Tom Jolliffe takes a look at Joker and its clear love letter to Martin Scorsese…
As with any comic book property, any adaptation is met with a degree of buzz. When the character in question happens to be the Clown Prince himself, then that buzz goes through the roof. That in itself has only increased since the performance and subsequent passing of Heath Ledger. Since Todd Phillips and Joaquin Phoenix jumped on board Joker, a lot of anticipation has been brewing.
From the off it was made pretty clear this exists outside the extended DC universe. There had been rumours, as is the internet wont, that Batfleck might appear, etc, etc. This is not going to be the next big comic book film though. What Phillips is going for has been fairly heavily influenced by Martin Scorsese. He’s admitted that in any case, it’s no grand secret (and indeed, why not tip cap to a master?).
This approach will undoubtedly alienate some. The film, if made right (and the trailer is promising) will deconstruct what comic book fans may deem undeconstructable. ‘You can’t show the Jokers back story!’ The beauty of pulling the character entirely away from the DC universe, is that you can. I’m not alone, but when I watch the film, I won’t be watching it as a comic book entity. Stylistically and thematically, Phillips isn’t going for that. Okay, title and central character will be problematic because it offers natural association. However, cinema has the gift for diversion. As long as you have the permission to do so, you can pull characters out of worlds and put them into new ones.
In no small part due to what Heath Ledger did in making his version so dark, complex and disturbed, was to almost ground the character from theatrical ham, to psychologically pulverised sociopath. He was showy, he was deeply villainous, but we bought the insanity totally. Whereas for a counter point you would look at Nicholson in Batman, a great performance in his own right but one which is pure comic book. It’s genre movie, hiss-worthy villainy. Phoenix, via Phillips (and Scott Silvers) script will probably delve into even darker, more frightening corners but with the same kind of grounded believability as Nolan did.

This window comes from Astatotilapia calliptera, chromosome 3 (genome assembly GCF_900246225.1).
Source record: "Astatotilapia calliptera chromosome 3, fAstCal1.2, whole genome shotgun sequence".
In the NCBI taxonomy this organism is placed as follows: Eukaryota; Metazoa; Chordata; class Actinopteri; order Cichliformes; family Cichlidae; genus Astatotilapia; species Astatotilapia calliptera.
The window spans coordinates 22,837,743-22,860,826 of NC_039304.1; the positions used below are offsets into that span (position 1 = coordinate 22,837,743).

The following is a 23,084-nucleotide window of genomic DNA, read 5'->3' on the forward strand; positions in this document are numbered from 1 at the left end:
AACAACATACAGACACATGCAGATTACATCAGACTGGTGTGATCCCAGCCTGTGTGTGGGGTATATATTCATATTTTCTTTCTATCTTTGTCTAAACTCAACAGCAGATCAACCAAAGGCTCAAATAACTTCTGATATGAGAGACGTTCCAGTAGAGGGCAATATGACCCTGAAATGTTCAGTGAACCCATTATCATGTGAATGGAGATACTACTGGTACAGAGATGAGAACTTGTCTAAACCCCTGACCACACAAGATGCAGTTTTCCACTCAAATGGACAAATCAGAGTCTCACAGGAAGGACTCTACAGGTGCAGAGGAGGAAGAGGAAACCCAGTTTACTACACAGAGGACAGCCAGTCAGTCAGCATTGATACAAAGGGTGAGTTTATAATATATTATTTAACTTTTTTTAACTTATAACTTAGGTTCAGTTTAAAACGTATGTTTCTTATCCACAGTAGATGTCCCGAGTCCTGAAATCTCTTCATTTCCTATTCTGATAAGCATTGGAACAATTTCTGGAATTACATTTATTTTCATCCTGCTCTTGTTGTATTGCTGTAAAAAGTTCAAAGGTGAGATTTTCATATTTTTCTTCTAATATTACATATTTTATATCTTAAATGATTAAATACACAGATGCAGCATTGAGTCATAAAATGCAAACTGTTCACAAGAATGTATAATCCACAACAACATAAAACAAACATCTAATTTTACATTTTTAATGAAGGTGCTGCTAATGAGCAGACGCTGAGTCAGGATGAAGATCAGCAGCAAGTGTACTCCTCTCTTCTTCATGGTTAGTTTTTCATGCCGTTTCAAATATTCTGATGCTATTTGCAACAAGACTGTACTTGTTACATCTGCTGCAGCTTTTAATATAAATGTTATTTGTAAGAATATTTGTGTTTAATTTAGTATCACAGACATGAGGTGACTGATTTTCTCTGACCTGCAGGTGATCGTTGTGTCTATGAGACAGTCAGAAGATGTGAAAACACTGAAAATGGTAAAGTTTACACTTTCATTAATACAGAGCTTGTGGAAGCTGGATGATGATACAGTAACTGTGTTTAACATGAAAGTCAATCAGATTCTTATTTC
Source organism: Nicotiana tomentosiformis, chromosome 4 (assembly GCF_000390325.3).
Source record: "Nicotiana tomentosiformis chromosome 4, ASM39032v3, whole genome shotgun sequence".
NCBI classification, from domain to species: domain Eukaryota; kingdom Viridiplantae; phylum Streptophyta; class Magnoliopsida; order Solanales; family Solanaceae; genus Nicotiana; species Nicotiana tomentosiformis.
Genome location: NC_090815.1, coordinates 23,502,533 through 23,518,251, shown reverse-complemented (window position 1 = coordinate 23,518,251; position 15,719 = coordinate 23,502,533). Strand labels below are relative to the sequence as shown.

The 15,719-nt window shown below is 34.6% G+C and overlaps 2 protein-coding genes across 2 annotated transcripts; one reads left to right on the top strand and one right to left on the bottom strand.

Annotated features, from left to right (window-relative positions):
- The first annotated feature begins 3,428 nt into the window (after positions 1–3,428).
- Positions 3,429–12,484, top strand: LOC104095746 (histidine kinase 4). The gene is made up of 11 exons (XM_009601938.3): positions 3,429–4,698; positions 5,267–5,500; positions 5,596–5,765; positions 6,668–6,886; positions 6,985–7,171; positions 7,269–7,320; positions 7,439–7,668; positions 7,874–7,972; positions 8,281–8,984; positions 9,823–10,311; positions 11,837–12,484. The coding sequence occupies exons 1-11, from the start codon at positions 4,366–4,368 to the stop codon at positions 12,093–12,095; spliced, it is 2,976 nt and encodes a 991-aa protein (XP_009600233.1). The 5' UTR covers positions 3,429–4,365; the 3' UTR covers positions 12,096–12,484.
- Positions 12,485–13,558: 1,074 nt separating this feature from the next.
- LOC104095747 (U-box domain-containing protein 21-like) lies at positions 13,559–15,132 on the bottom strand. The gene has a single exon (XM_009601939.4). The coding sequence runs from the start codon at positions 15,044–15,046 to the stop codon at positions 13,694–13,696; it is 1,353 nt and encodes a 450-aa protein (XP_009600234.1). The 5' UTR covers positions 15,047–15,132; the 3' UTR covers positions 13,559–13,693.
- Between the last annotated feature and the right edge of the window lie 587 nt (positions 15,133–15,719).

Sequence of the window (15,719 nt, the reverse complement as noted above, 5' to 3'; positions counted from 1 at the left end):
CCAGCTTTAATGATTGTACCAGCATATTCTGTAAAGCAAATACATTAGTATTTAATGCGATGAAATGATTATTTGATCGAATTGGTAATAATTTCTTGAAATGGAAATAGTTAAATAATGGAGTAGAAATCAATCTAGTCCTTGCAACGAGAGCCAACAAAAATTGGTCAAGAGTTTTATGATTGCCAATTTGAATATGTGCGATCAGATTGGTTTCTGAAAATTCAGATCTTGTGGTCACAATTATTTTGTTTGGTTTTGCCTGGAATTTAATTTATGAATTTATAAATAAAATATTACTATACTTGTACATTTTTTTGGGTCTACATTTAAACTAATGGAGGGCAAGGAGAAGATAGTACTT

If there are films that Joker will evoke, it will not be anything Bat related. The key influences, quite obviously appear to be Taxi Driver and even more so, The King of Comedy. We have an outsider (Joker was never going to be thought of in any way but of course) who has become isolated and slowly beaten by society, in a delusional quest to give the world laughter. This reference point is a good thing. For a variety of reasons but one in particular. The King of Comedy, one of Scorsese’s most inventive, intriguing and enjoyable films (with an absolutely exceptional De Niro), has been perennially seen of as second tier and a little unfairly.
That’s the problem if you’re a genius like Scorsese, you bat out of the park homers like Raging Bull (Joker has a nod or two to this too), Taxi Driver and Goodfellas, and some of your less iconic work kind of gets forgotten. One of the best ever examples of this was Francis Ford Coppolla’s amazing paranoia thriller The Conversation. It’s an exquisite, masterful piece of work but where did it release in his CV? Between the first two Godfather films. Much of Scorsese’s 80’s work gets unfairly forgotten, as comedically laced also-rans. A shift away from the intensity of his opening films. Cape Fear was great. It was pulpy fun, and stylistically excessive, an immensely watchable remake and it quickly became iconic. Spoofed across TV and film media. It’s more well known than The King of Comedy and for arguments sake, say After Hours. It’s not as good. For whatever reason, some films just don’t gain the same iconic status as others. Time is changing it though, pulling in more and more appreciation for The King of Comedy (and if Joker takes off, may encourage even more people to discover this key source material).